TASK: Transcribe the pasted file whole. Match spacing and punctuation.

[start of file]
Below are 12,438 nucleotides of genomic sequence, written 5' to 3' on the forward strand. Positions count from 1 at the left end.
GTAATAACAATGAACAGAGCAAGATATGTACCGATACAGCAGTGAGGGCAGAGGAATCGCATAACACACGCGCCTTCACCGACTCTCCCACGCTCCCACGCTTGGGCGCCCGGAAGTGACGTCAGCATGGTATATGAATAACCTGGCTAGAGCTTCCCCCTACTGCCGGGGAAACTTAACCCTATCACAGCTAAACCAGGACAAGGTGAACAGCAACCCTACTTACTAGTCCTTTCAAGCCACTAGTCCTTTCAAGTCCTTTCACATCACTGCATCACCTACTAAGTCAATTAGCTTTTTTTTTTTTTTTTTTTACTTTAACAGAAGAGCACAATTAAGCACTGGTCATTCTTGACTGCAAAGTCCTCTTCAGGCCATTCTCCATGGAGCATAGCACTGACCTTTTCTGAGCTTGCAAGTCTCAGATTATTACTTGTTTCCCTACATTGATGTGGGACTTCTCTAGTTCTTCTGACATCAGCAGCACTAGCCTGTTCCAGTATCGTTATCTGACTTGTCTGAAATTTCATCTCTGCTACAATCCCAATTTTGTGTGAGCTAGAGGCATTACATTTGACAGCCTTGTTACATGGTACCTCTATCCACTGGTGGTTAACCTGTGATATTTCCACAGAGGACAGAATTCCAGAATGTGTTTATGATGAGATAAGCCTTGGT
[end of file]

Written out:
Below are 12,438 nucleotides of genomic sequence, written 5' to 3' on the forward strand. Positions count from 1 at the left end.
GTAATAACAATGAACAGAGCAAGATATGTACCGATACAGCAGTGAGGGCAGAGGAATCGCATAACACACGCGCCTTCACCGACTCTCCCACGCTCCCACGCTTGGGCGCCCGGAAGTGACGTCAGCATGGTATATGAATAACCTGGCTAGAGCTTCCCCCTACTGCCGGGGAAACTTAACCCTATCACAGCTAAACCAGGACAAGGTGAACAGCAACCCTACTTACTAGTCCTTTCAAGCCACTAGTCCTTTCAAGTCCTTTCACATCACTGCATCACCTACTAAGTCAATTAGCTTTTTTTTTTTTTTTTTTTACTTTAACAGAAGAGCACAATTAAGCACTGGTCATTCTTGACTGCAAAGTCCTCTTCAGGCCATTCTCCATGGAGCATAGCACTGACCTTTTCTGAGCTTGCAAGTCTCAGATTATTACTTGTTTCCCTACATTGATGTGGGACTTCTCTAGTTCTTCTGACATCAGCAGCACTAGCCTGTTCCAGTATCGTTATCTGACTTGTCTGAAATTTCATCTCTGCTACAATCCCAATTTTGTGTGAGCTAGAGGCATTACATTTGACAGCCTTGTTACATGGTACCTCTATCCACTGGTGGTTAACCTGTGATATTTCCACAGAGGACAGAATTCCAGAATGTGTTTATGATGAGATAAGCCTTGGT